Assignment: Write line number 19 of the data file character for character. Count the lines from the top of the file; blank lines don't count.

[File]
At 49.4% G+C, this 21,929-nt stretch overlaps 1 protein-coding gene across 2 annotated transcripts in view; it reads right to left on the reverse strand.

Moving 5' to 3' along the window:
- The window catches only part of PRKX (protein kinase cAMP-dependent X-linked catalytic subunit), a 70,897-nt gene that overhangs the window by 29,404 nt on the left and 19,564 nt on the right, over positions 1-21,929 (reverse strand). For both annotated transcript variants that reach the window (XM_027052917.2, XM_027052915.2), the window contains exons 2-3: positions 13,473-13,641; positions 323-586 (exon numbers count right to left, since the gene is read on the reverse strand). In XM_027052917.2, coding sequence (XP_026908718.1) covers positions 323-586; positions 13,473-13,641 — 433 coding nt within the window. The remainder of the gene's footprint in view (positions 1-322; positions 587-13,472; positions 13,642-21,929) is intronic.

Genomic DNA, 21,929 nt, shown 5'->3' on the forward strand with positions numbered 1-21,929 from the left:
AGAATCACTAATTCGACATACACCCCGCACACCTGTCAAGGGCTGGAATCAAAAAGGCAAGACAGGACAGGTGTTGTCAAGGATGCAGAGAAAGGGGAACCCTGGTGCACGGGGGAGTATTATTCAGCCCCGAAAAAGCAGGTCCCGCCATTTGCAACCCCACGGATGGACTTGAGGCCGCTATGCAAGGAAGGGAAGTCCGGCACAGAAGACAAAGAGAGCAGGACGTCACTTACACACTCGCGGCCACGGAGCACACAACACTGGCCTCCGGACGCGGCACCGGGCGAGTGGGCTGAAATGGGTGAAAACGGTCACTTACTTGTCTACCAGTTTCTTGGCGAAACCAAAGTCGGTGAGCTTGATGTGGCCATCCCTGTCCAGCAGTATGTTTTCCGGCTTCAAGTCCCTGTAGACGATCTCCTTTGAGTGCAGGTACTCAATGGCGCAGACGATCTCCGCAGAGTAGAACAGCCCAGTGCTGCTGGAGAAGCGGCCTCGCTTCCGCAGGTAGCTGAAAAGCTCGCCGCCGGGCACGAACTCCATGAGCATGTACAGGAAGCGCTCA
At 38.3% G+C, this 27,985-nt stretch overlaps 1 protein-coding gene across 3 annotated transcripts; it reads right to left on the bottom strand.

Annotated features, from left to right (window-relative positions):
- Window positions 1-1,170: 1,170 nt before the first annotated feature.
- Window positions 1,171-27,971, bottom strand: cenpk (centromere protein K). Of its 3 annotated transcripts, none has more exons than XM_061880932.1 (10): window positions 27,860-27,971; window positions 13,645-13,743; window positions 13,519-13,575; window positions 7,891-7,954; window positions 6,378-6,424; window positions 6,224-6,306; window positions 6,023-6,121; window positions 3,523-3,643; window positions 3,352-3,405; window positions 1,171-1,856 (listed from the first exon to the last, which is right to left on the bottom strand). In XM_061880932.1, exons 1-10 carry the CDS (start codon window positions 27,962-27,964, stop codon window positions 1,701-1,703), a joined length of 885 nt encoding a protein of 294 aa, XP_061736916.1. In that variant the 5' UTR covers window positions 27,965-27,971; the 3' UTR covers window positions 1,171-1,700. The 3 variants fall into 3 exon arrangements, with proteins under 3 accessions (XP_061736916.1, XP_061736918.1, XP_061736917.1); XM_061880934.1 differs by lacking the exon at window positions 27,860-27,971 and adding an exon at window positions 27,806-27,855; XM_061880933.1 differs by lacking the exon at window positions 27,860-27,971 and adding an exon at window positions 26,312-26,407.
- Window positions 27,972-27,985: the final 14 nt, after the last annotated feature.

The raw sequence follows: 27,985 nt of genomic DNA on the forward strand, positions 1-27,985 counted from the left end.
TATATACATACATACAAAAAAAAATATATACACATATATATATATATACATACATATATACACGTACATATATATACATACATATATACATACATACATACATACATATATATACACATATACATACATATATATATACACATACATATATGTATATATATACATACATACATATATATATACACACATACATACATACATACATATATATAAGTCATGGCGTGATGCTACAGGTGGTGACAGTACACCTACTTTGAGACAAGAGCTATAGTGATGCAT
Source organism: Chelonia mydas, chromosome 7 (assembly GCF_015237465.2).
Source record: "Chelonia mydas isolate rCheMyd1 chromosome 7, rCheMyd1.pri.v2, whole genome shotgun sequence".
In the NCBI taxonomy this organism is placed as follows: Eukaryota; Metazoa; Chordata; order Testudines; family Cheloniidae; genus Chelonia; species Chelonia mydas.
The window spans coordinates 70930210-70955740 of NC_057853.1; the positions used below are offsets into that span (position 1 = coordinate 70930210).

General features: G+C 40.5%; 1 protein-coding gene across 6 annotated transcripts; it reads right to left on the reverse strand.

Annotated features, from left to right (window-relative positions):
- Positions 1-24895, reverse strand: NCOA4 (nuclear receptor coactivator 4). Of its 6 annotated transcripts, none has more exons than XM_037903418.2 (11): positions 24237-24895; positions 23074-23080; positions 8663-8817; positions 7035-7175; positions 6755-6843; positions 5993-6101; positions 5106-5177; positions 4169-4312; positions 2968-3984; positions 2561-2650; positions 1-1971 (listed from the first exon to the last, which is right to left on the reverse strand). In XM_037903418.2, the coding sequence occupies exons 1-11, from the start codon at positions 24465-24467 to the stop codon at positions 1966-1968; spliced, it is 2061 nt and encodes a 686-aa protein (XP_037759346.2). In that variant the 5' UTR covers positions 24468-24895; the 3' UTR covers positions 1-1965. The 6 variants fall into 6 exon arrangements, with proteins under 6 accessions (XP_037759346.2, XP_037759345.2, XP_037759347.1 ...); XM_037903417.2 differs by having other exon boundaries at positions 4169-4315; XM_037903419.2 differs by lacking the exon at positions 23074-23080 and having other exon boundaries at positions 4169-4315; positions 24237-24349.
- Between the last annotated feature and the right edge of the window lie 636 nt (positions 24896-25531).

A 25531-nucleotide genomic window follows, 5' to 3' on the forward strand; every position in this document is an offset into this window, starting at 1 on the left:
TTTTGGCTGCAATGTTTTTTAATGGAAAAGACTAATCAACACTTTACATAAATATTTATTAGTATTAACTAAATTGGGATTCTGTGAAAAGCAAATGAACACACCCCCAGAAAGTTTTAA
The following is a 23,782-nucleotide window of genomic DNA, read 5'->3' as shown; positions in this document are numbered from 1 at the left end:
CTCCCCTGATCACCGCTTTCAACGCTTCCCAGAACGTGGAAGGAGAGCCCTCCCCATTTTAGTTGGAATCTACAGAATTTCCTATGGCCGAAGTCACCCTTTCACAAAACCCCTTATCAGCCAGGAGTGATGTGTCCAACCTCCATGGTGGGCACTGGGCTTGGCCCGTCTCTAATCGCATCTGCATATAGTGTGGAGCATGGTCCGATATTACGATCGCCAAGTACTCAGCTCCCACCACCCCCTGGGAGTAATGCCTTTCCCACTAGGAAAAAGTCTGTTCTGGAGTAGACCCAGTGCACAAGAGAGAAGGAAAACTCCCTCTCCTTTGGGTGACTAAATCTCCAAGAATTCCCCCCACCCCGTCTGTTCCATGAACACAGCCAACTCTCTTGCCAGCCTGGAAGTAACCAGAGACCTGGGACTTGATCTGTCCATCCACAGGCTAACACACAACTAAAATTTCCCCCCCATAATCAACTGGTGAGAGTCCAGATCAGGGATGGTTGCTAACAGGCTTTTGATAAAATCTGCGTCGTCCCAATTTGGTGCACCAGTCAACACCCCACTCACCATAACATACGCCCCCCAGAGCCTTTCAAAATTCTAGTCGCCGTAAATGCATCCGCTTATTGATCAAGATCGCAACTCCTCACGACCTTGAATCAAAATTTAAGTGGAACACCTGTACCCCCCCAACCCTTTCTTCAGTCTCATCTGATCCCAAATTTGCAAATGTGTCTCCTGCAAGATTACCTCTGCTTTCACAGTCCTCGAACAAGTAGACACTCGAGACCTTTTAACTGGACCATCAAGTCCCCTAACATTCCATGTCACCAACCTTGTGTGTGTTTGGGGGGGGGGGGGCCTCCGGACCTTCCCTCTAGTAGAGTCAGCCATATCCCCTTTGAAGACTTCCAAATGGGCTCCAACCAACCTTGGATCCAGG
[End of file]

- Positions 1-24895, reverse strand: NCOA4 (nuclear receptor coactivator 4). Of its 6 annotated transcripts, none has more exons than XM_037903418.2 (11): positions 24237-24895; positions 23074-23080; positions 8663-8817; positions 7035-7175; positions 6755-6843; positions 5993-6101; positions 5106-5177; positions 4169-4312; positions 2968-3984; positions 2561-2650; positions 1-1971 (listed from the first exon to the last, which is right to left on the reverse strand). In XM_037903418.2, the coding sequence occupies exons 1-11, from the start codon at positions 24465-24467 to the stop codon at positions 1966-1968; spliced, it is 2061 nt and encodes a 686-aa protein (XP_037759346.2). In that variant the 5' UTR covers positions 24468-24895; the 3' UTR covers positions 1-1965. The 6 variants fall into 6 exon arrangements, with proteins under 6 accessions (XP_037759346.2, XP_037759345.2, XP_037759347.1 ...); XM_037903417.2 differs by having other exon boundaries at positions 4169-4315; XM_037903419.2 differs by lacking the exon at positions 23074-23080 and having other exon boundaries at positions 4169-4315; positions 24237-24349.